Child eyes

Customer story

Seeing through the eyes of your child — empowering empathy

Resource Details

  • Written by

    Maggie Ma

  • Reading time

    8 min

For this eye-for-innovation story, I sat with Sara McCracken, CEO of Angel Eyes — a charity based in Northern Ireland that provides guidance to the support networks (primarily parents) of children diagnosed with a sight impairment. We talked about the challenges parents, teachers, and care workers face, about the complexity of sight impairment, and how Sara's charity has used VR to raise awareness and understanding through experience.

As she says, it's easier to understand something when you experience it. Experience, as opposed to theory, helps to build that all-important ingredient — empathy — so that you can provide your child with the right level of support. Also on the call was Dr. Alec Kingsnorth, the technical lead on the Angel Eyes VR project.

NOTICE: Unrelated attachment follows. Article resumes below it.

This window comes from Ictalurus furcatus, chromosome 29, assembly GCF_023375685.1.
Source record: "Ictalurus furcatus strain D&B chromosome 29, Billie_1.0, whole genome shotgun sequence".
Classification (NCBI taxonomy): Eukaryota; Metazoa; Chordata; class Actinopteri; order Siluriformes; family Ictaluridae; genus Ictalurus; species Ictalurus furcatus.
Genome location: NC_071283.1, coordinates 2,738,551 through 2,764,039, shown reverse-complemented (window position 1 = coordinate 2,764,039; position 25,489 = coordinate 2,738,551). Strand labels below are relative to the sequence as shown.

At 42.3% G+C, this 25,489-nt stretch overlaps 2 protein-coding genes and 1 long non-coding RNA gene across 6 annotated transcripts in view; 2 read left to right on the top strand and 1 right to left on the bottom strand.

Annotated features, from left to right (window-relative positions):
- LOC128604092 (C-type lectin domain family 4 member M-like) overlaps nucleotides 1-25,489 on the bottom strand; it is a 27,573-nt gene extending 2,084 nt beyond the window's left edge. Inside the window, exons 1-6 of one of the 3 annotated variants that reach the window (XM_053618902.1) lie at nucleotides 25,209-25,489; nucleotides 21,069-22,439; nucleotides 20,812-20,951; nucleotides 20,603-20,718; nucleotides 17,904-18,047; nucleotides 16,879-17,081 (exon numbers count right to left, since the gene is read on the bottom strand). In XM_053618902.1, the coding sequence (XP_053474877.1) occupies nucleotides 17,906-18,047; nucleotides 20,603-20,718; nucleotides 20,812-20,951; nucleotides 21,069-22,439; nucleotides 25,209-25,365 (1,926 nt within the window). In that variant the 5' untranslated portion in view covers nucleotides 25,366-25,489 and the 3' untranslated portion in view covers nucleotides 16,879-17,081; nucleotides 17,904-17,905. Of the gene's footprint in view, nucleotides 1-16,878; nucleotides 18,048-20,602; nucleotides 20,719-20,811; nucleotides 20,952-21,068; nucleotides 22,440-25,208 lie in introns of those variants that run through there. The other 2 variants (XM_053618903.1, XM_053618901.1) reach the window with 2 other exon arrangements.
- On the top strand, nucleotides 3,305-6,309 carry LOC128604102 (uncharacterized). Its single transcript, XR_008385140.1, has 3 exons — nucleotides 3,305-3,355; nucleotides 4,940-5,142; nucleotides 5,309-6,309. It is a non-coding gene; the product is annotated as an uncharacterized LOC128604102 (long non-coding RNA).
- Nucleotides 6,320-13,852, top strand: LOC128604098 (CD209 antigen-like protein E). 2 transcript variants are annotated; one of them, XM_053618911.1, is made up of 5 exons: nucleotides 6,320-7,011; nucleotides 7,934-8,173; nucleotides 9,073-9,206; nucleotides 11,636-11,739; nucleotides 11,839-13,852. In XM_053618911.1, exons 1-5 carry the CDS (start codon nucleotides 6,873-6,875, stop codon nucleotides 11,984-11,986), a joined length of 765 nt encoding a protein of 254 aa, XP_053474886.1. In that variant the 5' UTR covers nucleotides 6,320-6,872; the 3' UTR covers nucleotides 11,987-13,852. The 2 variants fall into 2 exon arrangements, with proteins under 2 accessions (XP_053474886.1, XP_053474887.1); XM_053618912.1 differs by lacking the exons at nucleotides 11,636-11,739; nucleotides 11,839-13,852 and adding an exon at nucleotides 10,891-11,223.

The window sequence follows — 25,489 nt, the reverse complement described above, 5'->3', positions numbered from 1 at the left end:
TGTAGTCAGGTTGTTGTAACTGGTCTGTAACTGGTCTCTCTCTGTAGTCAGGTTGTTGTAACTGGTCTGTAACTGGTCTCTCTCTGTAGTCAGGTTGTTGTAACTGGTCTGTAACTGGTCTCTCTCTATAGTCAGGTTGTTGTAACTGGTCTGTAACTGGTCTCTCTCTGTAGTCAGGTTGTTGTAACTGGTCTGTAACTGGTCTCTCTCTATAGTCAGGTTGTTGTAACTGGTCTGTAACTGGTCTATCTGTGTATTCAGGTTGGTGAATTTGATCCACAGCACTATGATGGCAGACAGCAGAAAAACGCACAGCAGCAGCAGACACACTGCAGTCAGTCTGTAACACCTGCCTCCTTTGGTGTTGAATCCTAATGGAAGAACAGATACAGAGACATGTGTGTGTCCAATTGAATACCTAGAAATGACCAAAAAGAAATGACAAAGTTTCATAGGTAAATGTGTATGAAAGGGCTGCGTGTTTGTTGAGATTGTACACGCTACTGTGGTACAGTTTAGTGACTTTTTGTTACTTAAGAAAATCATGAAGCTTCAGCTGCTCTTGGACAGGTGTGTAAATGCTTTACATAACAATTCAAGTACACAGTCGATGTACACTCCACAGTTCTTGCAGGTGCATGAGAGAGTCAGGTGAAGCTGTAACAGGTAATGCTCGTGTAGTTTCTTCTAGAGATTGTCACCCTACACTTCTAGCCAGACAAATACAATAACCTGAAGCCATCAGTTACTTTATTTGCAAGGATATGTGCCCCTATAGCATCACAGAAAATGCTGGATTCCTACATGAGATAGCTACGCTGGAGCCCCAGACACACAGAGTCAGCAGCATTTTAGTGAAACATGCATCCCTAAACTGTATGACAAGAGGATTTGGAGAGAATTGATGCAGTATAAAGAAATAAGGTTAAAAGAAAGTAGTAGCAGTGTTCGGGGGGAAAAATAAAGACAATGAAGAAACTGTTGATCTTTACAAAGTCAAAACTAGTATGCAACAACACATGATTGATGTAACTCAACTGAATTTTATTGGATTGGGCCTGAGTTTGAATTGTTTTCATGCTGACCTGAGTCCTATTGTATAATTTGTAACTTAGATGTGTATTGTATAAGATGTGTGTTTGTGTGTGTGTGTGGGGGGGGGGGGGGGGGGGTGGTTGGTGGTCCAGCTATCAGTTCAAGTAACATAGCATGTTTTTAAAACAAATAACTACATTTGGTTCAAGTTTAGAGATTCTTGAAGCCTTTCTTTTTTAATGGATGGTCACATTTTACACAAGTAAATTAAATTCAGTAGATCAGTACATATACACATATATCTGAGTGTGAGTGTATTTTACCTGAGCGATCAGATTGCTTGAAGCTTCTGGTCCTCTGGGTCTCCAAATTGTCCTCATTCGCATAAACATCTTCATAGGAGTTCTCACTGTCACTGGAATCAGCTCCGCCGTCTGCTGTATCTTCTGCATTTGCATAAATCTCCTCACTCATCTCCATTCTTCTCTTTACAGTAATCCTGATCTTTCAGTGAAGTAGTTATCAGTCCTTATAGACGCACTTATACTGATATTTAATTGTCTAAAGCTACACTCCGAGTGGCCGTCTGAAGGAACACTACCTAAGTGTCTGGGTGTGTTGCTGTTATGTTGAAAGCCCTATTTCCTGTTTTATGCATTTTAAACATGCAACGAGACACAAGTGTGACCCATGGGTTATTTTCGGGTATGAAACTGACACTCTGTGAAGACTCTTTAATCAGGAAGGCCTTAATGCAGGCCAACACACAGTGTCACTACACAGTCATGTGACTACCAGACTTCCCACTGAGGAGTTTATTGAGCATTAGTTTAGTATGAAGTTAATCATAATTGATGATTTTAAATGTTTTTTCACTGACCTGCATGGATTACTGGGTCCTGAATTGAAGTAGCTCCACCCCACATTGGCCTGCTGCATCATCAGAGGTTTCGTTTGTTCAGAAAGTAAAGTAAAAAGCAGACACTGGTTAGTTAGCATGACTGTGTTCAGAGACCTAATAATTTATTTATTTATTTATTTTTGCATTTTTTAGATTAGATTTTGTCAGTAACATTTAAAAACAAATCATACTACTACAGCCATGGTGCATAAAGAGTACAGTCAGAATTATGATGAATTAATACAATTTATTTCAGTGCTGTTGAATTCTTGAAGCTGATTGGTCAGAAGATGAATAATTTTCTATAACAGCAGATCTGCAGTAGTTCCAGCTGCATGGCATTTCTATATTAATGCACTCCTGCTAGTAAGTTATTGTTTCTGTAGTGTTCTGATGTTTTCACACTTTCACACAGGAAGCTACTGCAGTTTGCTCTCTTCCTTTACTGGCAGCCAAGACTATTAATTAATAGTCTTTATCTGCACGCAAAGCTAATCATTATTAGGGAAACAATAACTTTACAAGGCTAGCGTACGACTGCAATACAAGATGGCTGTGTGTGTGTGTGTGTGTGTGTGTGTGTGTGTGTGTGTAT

Throughout our chat, what struck me about Sara was her eloquence and passion for helping kids. She knows first-hand what it means to be a parent with a sight-impaired child and is well versed in helping others. She says she even thinks like someone who is visually impaired.

In this post, I talk about the journey Sara has been on since she first received her children's diagnosis, the charity she has built, and how her belief in technology brought us together to talk about the crucial role of eye tracking and the significance of experience in building empathy.